Now, I have to be honest - I agree with the GENERAL stance behind Cancel Culture and its original intention with that intention being to rid our society of those people whose behaviors are no longer indicative of our society’s values. We have to acknowledge a clear truth: Things aren’t what they used to be. And it really shouldn’t be. Over the years, we have become more and more of a global society. With the invention of the Internet, smartphones, and the evolution of social media platforms like Facebook, Twitter, Instagram, and TikTok, the average person has access to a wealth of not only knowledge and information, but access to other people’s life experiences. This has made us more aware of what the average person is going through at any given moment in time.
Not only have we collectively connected more than ever before in the history of our planet (as overused as that expression is, in this context, it’s absolutely true), but we’ve acknowledged the average struggle. Struggles with mental health and social injustice are no longer secretive issues. We’ve gone from never talking to the “crazy guy in the class” to openly discussing the effects of mental illness. We can now expose crooked police officers and private citizens who violate people’s civil rights to the entire world in 4K.
These tools, in the hands of average people, have inspired these inclusive changes. “Free Market Thinking” has essentially come to keep people honest and expose terribly damaging and traumatizing practices and remove them for the sake of future generations.
Wait a minute. You said Cancel Culture was this terrible monster bastard child and now you’re singing its praises?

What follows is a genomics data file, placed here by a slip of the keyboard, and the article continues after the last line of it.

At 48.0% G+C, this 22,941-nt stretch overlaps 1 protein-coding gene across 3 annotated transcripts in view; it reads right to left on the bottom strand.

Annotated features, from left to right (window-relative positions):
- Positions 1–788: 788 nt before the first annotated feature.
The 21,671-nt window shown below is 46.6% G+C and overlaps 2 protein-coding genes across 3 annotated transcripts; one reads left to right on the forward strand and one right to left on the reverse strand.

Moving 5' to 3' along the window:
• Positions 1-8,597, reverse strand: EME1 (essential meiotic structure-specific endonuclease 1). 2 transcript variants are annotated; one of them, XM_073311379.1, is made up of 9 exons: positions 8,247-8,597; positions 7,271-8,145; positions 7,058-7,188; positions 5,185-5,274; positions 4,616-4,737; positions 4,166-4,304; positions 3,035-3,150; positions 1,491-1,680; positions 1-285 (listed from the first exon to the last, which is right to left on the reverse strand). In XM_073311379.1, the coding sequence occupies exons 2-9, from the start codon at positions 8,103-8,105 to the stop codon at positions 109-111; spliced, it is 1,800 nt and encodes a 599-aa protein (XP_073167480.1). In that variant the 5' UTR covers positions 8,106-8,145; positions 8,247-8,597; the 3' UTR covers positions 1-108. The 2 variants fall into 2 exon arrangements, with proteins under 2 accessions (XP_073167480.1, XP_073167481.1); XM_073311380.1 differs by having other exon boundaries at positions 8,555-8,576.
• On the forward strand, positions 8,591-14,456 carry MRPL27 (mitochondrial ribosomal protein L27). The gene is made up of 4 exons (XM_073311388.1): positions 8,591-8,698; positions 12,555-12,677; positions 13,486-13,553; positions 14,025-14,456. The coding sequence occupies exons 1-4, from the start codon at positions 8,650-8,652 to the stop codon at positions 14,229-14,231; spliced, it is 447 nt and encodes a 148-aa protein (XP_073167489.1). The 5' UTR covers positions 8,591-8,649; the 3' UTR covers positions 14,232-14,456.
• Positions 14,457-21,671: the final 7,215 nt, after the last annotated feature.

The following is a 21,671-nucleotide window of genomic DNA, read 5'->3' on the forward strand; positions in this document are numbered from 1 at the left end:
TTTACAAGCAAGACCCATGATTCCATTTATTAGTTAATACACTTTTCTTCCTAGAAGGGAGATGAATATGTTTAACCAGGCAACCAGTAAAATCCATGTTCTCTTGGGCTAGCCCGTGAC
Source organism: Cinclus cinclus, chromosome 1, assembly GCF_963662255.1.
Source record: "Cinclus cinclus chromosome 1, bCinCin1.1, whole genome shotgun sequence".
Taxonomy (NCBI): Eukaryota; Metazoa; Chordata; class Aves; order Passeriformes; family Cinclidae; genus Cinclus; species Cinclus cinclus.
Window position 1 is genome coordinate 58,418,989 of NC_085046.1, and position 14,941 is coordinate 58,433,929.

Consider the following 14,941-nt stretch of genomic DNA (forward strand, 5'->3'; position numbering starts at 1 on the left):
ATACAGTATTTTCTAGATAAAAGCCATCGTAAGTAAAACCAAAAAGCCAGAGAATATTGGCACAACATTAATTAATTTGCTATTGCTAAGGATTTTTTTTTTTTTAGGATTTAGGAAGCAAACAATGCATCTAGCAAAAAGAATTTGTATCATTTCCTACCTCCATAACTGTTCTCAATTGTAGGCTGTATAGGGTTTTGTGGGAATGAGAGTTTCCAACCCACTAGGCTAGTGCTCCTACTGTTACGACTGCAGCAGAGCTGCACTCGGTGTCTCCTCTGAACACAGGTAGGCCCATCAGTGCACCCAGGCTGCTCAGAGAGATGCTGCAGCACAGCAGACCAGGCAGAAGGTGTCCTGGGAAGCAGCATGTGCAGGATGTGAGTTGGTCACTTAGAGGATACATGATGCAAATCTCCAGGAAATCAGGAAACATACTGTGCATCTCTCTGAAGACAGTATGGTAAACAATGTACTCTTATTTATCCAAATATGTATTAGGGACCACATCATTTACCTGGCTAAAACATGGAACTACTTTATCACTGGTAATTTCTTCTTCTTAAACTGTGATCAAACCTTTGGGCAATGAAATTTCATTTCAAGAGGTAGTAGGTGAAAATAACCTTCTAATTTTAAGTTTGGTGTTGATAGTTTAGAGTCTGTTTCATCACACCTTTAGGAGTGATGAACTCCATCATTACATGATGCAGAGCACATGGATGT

You are just insufferable sometimes. Can you just be patient?
Thank you… now, where was I? Ah, yes -
The MeToo Movement was a social movement where women of all ages, races, religions, and occupations, exposed just how prevalent sexual assault was, not only in the world of Hollywood but in life itself. During this movement, many actors, both women and men, openly discussed, some of them for the very first time out loud, their stories of assault and the effects these events have had on their careers and lives. Some of their stories were about how their careers were impacted or delayed because of what they weren’t willing to do.
Personally, this wasn’t the most painful part of MeToo. It was the stories shared by lifelong friends, family, co-workers, and strangers (yes, for some reason, strangers have shared with me the most horrendous parts of their history with me), again both women and men, that affected me the most. To hear these stories opened my eyes to a lot of things and gave me the opportunity to evaluate my own past and reflect on whether some of my “just joking around” behaviors might have had lasting effects on some of the people around me.